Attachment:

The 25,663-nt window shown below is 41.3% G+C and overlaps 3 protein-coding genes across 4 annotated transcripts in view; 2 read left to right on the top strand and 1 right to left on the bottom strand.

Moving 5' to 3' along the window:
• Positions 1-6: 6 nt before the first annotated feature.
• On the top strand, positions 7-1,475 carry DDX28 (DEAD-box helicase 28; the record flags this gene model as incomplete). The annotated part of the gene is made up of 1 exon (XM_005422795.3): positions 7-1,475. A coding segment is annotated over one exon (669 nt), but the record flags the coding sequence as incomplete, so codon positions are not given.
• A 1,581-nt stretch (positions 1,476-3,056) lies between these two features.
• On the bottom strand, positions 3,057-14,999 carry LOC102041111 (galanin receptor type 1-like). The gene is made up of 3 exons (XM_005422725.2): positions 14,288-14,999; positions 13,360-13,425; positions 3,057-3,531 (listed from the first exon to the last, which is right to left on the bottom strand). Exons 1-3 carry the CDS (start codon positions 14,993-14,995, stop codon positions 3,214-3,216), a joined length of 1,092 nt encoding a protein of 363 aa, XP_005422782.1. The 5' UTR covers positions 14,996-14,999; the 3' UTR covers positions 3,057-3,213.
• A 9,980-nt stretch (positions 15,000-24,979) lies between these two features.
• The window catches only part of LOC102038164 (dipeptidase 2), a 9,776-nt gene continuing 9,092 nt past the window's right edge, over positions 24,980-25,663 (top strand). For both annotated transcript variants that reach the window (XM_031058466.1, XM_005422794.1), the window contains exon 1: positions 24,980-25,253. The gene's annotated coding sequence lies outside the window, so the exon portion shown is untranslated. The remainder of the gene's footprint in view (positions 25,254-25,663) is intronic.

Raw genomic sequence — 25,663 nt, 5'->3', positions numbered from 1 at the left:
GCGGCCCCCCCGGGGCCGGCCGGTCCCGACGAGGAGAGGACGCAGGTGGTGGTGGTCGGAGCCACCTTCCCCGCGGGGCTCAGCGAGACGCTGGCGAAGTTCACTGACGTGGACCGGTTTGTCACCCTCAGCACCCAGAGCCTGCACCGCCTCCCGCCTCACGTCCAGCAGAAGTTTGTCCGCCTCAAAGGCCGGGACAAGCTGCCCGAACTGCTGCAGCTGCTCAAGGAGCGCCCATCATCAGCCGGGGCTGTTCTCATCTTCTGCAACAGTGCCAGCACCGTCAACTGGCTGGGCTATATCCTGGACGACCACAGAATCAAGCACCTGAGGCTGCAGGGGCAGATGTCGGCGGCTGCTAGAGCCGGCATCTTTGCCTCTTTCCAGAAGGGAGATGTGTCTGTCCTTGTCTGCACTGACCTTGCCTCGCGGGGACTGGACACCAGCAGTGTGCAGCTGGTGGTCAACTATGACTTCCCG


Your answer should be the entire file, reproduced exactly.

The 25,663-nt window shown below is 41.3% G+C and overlaps 3 protein-coding genes across 4 annotated transcripts in view; 2 read left to right on the top strand and 1 right to left on the bottom strand.

Moving 5' to 3' along the window:
• Positions 1-6: 6 nt before the first annotated feature.
• On the top strand, positions 7-1,475 carry DDX28 (DEAD-box helicase 28; the record flags this gene model as incomplete). The annotated part of the gene is made up of 1 exon (XM_005422795.3): positions 7-1,475. A coding segment is annotated over one exon (669 nt), but the record flags the coding sequence as incomplete, so codon positions are not given.
• A 1,581-nt stretch (positions 1,476-3,056) lies between these two features.
• On the bottom strand, positions 3,057-14,999 carry LOC102041111 (galanin receptor type 1-like). The gene is made up of 3 exons (XM_005422725.2): positions 14,288-14,999; positions 13,360-13,425; positions 3,057-3,531 (listed from the first exon to the last, which is right to left on the bottom strand). Exons 1-3 carry the CDS (start codon positions 14,993-14,995, stop codon positions 3,214-3,216), a joined length of 1,092 nt encoding a protein of 363 aa, XP_005422782.1. The 5' UTR covers positions 14,996-14,999; the 3' UTR covers positions 3,057-3,213.
• A 9,980-nt stretch (positions 15,000-24,979) lies between these two features.
• The window catches only part of LOC102038164 (dipeptidase 2), a 9,776-nt gene continuing 9,092 nt past the window's right edge, over positions 24,980-25,663 (top strand). For both annotated transcript variants that reach the window (XM_031058466.1, XM_005422794.1), the window contains exon 1: positions 24,980-25,253. The gene's annotated coding sequence lies outside the window, so the exon portion shown is untranslated. The remainder of the gene's footprint in view (positions 25,254-25,663) is intronic.

Raw genomic sequence — 25,663 nt, 5'->3', positions numbered from 1 at the left:
GCGGCCCCCCCGGGGCCGGCCGGTCCCGACGAGGAGAGGACGCAGGTGGTGGTGGTCGGAGCCACCTTCCCCGCGGGGCTCAGCGAGACGCTGGCGAAGTTCACTGACGTGGACCGGTTTGTCACCCTCAGCACCCAGAGCCTGCACCGCCTCCCGCCTCACGTCCAGCAGAAGTTTGTCCGCCTCAAAGGCCGGGACAAGCTGCCCGAACTGCTGCAGCTGCTCAAGGAGCGCCCATCATCAGCCGGGGCTGTTCTCATCTTCTGCAACAGTGCCAGCACCGTCAACTGGCTGGGCTATATCCTGGACGACCACAGAATCAAGCACCTGAGGCTGCAGGGGCAGATGTCGGCGGCTGCTAGAGCCGGCATCTTTGCCTCTTTCCAGAAGGGAGATGTGTCTGTCCTTGTCTGCACTGACCTTGCCTCGCGGGGACTGGACACCAGCAGTGTGCAGCTGGTGGTCAACTATGACTTCCCG